Tarantino’s Pulp Fiction and Baudrillard’s Perfect Crime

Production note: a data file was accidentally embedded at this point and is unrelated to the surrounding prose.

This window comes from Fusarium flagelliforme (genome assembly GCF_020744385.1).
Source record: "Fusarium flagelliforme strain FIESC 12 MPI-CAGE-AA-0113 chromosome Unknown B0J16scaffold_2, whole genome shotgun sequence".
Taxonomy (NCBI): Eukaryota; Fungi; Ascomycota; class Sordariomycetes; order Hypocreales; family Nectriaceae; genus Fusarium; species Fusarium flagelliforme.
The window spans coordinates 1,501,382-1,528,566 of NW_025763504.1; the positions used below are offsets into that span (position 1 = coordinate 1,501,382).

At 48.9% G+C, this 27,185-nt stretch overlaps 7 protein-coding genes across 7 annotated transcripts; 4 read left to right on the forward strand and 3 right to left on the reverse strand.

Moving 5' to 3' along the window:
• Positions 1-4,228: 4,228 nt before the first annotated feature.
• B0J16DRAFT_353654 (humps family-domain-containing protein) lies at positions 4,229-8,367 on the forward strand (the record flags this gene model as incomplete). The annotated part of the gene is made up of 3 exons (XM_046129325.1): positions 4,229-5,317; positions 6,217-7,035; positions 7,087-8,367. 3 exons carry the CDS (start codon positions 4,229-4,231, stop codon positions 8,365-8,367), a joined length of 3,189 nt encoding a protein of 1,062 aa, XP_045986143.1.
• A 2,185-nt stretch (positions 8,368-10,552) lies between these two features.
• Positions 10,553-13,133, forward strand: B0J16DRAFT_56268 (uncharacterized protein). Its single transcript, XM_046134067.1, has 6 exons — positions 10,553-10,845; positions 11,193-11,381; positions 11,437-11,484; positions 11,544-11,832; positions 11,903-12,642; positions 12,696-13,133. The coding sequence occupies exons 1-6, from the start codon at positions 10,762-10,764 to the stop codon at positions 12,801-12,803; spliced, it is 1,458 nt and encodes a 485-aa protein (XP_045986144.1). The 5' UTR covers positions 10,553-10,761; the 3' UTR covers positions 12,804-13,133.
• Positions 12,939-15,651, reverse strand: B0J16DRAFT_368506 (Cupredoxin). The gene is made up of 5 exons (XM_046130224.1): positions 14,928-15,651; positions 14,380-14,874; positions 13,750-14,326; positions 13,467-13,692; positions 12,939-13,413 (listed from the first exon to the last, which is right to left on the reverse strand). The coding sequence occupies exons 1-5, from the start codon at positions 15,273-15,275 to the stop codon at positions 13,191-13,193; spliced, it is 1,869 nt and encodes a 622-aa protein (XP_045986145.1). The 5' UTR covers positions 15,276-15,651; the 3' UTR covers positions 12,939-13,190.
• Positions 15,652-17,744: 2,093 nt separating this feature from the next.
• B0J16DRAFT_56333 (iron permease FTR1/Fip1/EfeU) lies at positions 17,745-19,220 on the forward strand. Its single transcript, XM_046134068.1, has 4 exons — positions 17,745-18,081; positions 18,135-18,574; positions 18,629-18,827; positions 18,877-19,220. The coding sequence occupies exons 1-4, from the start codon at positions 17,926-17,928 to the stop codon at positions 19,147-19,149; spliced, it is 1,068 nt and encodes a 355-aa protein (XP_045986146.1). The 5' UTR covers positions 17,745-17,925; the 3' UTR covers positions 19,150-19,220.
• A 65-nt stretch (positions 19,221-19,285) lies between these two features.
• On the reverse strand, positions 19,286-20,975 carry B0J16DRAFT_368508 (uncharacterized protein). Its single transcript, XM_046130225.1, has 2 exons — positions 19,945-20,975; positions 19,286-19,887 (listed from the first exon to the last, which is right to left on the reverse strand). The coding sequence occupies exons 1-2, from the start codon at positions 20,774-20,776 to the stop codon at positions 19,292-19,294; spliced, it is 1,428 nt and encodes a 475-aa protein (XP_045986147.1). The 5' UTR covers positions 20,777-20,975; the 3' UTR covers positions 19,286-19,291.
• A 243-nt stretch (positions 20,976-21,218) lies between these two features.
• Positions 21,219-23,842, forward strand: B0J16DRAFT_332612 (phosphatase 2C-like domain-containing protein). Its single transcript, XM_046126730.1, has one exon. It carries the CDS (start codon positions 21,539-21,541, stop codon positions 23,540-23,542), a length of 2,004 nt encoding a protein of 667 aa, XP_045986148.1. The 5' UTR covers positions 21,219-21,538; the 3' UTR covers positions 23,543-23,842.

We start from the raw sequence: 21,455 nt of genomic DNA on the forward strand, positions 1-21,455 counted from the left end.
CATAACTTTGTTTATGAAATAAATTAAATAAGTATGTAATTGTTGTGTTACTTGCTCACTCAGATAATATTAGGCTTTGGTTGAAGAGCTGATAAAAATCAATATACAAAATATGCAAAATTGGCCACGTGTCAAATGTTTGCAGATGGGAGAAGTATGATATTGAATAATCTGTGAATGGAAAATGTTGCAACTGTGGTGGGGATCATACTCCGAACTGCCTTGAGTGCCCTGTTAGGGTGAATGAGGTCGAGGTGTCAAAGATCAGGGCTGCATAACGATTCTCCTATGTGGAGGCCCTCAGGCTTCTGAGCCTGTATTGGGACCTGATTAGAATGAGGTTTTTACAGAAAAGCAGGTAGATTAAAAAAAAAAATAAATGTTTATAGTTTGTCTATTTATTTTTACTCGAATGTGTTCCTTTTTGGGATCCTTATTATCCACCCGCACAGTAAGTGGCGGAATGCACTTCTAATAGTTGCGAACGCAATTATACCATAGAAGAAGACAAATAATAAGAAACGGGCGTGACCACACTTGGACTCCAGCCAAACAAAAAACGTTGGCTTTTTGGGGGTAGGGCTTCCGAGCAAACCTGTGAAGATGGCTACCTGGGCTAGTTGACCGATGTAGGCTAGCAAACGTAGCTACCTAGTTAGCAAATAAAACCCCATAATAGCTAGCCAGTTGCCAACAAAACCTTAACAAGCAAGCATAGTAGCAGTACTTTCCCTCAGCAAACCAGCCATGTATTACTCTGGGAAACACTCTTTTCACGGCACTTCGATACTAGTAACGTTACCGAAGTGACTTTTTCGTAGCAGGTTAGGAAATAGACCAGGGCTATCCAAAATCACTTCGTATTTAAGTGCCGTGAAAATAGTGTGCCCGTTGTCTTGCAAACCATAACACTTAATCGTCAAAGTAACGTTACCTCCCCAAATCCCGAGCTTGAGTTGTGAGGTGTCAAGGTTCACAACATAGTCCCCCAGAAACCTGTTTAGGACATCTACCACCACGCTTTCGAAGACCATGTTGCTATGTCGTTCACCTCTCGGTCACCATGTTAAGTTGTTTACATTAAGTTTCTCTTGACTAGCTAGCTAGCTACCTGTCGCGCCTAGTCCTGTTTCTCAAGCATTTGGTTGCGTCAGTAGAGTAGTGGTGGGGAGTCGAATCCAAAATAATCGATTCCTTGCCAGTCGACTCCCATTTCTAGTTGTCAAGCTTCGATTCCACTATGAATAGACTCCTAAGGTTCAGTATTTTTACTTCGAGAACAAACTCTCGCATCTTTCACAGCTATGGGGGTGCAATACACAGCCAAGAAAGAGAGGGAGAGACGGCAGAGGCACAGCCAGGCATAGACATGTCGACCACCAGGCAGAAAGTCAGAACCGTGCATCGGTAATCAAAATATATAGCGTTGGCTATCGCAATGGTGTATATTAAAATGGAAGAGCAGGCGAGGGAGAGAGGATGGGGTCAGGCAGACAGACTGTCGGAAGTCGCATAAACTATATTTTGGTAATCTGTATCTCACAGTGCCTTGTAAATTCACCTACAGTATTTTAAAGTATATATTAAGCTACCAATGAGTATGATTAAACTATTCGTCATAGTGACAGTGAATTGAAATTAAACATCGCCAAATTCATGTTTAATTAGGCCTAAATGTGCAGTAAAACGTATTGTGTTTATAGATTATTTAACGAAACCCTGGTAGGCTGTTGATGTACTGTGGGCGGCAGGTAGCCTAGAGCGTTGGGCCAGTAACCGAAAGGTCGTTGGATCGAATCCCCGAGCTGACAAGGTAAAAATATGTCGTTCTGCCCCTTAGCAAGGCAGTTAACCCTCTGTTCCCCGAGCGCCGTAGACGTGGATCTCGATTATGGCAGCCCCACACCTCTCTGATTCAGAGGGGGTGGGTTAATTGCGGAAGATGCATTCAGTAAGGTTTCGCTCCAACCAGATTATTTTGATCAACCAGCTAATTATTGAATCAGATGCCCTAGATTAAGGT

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The theme of hyperreality is common throughout the popular American cinema of the 1990s, but Pulp Fiction stands apart for the unique approach it takes to the subject. Movies such as The Truman Show, The Matrix, and Fight Club associate the hyperreal condition with anxiety and suspicion. The madcap tone of Pulp Fiction, however, defuses these fears, replacing dread with a mood of carnivalesque celebration that is magically invulnerable to death. In Tarantino’s masterpiece, hyperreality is fun! If it is true that the hyperreal condition is awash in meaningless violence, at least it means that the accidental shooting of someone in the back seat of your car is purged of its moral dimensions and reinvented as a kind of game. If it is true that hyperreal existence is subtended by a fundamental suspicion that lived experience may be unreal, the kind of reality that remains behind is a site of mystery and miracle, answering in many ways to the dream of a Christian cosmos. If hyperreal identity can be an acute source of anxiety for those who hang on to a nostalgic Enlightenment ideal of subjectivity, for people at home in the hyperreal image-scape, salvation requires nothing more than crossing over into a new pulp fictional genre, as Jules sets out to do at the end of Pulp Fiction.